Accuracy is important when writing marketing copy. I’m not referring to the “truthfulness” of the statements a copywriter crafts when touting a product or service, though, certainly, all claims and information should be true. I’m referring to how certain types of sentences are constructed.
Accuracy is defined as “the condition or quality of being correct, precise or exact.” So, to be an accurate writer means avoiding what I call “cause & effect” sentences, those in which a claim in the sentence is dependent on the reader’s condition or response. Here’s an example of a very common type of cause & effect sentence:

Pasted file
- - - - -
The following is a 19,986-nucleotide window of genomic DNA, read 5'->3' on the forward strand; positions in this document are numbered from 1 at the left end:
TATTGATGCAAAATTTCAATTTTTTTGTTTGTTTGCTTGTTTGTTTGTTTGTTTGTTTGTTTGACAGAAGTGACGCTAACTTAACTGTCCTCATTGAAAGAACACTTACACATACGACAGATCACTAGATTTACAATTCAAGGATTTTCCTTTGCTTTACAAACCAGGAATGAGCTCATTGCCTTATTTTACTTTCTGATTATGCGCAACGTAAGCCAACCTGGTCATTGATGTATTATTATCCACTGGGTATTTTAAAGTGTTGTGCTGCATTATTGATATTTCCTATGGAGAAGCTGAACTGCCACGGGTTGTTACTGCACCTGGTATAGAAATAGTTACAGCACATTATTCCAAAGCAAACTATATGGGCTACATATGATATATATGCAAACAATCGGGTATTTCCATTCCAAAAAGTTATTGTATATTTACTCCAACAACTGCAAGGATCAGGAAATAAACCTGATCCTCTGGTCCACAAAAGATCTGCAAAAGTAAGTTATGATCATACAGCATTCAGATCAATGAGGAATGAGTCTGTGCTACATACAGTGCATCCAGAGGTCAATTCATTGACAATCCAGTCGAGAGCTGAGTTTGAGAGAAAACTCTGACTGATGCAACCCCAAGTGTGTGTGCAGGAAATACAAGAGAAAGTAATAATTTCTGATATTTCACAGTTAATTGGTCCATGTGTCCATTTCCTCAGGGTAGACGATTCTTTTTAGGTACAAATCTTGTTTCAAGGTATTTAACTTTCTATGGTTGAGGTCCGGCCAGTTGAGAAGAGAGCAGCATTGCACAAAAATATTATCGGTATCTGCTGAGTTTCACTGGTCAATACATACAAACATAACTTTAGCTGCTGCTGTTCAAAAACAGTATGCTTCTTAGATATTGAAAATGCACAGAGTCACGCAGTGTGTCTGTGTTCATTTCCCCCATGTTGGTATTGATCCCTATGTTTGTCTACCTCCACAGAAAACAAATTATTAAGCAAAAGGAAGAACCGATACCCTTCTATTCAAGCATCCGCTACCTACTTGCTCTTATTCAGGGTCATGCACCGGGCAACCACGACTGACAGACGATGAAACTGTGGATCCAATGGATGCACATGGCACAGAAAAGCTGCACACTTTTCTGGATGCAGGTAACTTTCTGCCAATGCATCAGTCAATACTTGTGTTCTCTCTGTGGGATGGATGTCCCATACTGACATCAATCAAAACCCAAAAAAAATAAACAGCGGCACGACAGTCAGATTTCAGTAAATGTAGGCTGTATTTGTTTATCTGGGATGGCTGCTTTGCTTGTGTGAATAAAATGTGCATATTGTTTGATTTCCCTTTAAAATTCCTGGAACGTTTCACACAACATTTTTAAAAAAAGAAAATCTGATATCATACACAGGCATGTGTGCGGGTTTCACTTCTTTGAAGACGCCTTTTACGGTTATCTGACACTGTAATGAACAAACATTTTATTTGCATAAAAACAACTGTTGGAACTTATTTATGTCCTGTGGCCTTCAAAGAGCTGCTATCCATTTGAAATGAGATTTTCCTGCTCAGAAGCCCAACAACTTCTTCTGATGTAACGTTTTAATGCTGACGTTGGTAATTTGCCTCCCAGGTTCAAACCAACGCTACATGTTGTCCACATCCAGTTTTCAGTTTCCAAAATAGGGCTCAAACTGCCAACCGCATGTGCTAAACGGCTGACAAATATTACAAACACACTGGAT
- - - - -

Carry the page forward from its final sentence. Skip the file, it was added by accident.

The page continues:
“If you need a muffler, we have hundreds in stock.”
But what if I don’t need a muffler? Does the muffler inventory suddenly vanish? Of course not. That’s why that sentence is inaccurate. The availability of the large muffler inventory is not dependent on whether or not the reader needs a muffler.
The sentence could be re-written this way:
“Need a muffler? We have hundreds in stock.”
See? A very simple change that makes a nice difference. As you proof your copy, look for those inaccurate cause & effect sentences. If you find them, take the time to rework them. Your copy will improve with the effort.